29 October 2009

DSi LL: What's the Big Deal?

My riffs on ANBUKaptain's posts continue today, when I say this: I fail to see how the announcement of the DSi LL is a slap to the face to gamers.

Big Deal? Or Little Deal?

For those who haven't heard, Nintendo yesterday announced new, larger-screened iteration of the DSi would release in Japan in November, and Europe in early 2010. The DSi only launched seven months ago, so this has angered some people. But where to start, where to start?

Let's start with:

1. You, Joe Gamer, are not the DSi's intended audience.
The biggest giveaway is its lack of a GBA cartridge slot. Nintendo netted most of the gamers they were going to net with the original DS, and picked up the stragglers (like me) with the DS Lite. The DSi was designed with the respectable salary man in mind. It looks more business-like - it could pass for a PDA - it has downloadable applications on DSi Ware that aren't games, and Nintendo announced their intention for several non-gaming applications of the handheld in the future, for use at baseball games, subway stations, et cetera. If you want to upgrade, that's your choice, but if you don't get wise to the business model soon, you will be disappointed. It was never intended as an 'upgrade' model. There's not many people who've wanted a DS that don't already own one. The DSi, and now the DSi LL is about widening the net and making people who don't want one see the value in it.

2. What are you really losing here?
This recalls a parable told by the Man himself:
"The workers who were hired about the eleventh hour came and each received a denarius. So when those came who were hired first, they expected to receive more. But each one of them also received a denarius. When they received it, they began to grumble against the landowner. 'These men who were hired last worked only one hour,' they said, 'and you have made them equal to us who have borne the burden of the work and the heat of the day.'

"But he answered one of them, 'Friend, I am not being unfair to you. Didn't you agree to work for a denarius? Take your pay and go. I want to give the man who was hired last the same as I gave you. Don't I have the right to do what I want with my own money? Or are you envious because I am generous?'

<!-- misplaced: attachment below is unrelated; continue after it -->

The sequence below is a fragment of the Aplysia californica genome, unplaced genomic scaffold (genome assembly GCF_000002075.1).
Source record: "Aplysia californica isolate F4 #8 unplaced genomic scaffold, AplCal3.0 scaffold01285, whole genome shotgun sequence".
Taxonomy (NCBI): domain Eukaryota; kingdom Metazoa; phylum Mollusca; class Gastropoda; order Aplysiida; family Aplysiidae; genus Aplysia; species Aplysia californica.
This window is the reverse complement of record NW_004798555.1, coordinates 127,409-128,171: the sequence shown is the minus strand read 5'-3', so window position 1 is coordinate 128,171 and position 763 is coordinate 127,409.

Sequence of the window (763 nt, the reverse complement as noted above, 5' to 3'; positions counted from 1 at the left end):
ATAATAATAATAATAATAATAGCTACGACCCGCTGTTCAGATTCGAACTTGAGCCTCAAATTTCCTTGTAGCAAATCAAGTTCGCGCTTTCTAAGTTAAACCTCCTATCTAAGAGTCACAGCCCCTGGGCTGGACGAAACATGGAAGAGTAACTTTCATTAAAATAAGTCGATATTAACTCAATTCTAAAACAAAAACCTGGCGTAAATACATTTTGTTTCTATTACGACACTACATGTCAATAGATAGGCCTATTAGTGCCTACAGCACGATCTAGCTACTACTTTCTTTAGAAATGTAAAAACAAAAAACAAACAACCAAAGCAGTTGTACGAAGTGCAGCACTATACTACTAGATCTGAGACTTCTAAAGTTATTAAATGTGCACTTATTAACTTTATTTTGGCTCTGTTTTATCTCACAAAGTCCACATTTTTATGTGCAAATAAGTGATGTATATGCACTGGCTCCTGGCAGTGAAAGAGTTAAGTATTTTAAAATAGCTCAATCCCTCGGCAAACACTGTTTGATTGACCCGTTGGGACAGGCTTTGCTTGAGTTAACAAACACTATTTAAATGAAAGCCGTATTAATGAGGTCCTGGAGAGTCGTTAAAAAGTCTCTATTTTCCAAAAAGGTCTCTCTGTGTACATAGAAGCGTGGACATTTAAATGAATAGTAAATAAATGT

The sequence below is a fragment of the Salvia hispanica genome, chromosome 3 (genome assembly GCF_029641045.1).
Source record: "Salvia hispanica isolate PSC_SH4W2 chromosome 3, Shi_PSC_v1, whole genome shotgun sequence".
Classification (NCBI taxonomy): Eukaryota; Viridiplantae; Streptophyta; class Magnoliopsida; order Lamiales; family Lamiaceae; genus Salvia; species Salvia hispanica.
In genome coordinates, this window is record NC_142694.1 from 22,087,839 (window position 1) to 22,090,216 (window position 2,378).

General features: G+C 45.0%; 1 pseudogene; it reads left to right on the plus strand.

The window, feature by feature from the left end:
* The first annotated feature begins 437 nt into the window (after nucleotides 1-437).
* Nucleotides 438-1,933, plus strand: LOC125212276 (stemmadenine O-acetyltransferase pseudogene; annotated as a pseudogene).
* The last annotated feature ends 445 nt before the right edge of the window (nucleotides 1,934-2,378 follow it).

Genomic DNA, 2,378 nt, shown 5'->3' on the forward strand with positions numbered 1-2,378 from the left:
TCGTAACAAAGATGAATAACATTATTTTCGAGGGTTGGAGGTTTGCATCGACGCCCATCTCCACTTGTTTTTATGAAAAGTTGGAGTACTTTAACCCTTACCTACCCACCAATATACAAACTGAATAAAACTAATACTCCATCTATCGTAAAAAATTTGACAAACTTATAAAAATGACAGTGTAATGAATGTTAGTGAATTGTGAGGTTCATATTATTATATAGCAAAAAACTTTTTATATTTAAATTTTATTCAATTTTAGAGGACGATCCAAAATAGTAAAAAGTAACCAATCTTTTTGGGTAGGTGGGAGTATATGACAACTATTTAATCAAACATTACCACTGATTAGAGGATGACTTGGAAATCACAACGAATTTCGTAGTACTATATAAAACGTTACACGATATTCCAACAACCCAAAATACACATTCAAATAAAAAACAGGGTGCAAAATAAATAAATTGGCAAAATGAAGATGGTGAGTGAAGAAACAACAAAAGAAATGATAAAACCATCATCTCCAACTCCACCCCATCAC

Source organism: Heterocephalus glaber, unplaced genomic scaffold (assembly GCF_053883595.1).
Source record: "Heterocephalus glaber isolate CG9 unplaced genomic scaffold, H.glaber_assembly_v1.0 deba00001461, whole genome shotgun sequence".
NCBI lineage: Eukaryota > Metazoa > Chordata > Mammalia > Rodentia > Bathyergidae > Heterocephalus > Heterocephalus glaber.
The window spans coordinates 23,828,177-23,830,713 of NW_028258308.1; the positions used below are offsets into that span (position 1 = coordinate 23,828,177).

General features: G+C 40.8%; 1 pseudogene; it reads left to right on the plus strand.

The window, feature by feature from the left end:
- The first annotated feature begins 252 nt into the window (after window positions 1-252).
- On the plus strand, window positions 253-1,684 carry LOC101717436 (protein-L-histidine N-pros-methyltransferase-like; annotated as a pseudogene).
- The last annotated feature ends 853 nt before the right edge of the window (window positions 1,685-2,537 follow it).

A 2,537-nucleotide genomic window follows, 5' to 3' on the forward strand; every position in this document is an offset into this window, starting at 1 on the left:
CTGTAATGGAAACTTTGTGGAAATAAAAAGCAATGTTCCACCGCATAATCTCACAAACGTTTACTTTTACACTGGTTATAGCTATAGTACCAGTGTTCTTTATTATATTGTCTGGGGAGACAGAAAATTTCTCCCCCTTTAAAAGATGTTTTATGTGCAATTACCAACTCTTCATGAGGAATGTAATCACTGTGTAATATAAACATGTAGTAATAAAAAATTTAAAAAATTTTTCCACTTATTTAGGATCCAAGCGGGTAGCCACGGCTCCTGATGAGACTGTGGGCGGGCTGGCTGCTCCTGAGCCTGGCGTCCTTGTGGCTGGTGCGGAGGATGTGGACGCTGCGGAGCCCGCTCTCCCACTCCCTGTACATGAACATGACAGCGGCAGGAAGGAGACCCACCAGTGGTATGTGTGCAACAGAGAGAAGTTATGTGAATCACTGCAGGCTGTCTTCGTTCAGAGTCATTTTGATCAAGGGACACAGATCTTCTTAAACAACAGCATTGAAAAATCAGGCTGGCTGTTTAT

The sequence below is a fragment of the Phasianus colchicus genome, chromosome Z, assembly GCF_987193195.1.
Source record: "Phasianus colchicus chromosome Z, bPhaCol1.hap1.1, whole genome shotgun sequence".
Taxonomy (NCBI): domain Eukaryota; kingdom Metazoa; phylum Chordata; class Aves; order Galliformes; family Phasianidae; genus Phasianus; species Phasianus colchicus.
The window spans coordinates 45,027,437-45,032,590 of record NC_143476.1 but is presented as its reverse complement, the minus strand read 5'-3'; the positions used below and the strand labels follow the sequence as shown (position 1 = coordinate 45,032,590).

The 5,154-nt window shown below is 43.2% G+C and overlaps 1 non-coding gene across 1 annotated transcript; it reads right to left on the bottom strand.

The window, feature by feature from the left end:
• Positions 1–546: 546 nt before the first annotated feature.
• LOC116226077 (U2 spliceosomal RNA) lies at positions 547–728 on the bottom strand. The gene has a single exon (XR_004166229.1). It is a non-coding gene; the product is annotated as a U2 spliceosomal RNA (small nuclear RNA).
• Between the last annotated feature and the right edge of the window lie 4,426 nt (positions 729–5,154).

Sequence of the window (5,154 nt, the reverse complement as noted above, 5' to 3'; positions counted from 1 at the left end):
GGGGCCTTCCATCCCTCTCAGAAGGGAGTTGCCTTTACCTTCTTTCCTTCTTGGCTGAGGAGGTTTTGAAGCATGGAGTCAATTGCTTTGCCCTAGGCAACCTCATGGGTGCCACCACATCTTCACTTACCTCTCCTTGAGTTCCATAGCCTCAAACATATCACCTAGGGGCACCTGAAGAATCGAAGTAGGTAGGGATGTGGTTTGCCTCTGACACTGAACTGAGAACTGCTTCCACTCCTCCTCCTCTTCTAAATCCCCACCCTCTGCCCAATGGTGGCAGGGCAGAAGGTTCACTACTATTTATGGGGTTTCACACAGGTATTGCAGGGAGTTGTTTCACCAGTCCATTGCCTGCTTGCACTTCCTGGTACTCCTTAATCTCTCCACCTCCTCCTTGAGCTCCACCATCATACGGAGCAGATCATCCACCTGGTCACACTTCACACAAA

This is of course, about something far more noble than gaming, but the core message still rings true (imagine for a second that the denarii are great videogames, and the 'work' is what they paid to play them): if you purchased a DS, a DS Lite, or even a DSi, you paid what you were willing to pay at the time, to play handheld games at that time. You didn't pay to play DS games seven months down the track, or in two years time; you paid to play them right then and there. If someone doesn't discover the DS until late in the system's life-cycle (the eleventh hour, if you will), their only real option is to purchase the upgraded version of the hardware. But would you trade the time they didn't get to experience all these great DS games for the better hardware? I know I wouldn't. Don't grumble that others are getting better hardware, rejoice at all the great gaming experiences you've had thus far! Furthermore, rejoice that Mr. Salary Man too can share in those same great experiences!

3. It's more expensive, dummy!
Even if you bought a DSi, chances are you still paid less than what you'll pay for a DSi LL next year. That, and like I said before - YOU'LL ONLY HAVE IT NEXT YEAR! The Japanese will be paying ¥20,000 (US$220) and Nintendo confirmed it'll be selling at a higher price than the DSi in Europe as well. This is the basic math behind it: mo' screen = mo' money, yo! Makes sense to me.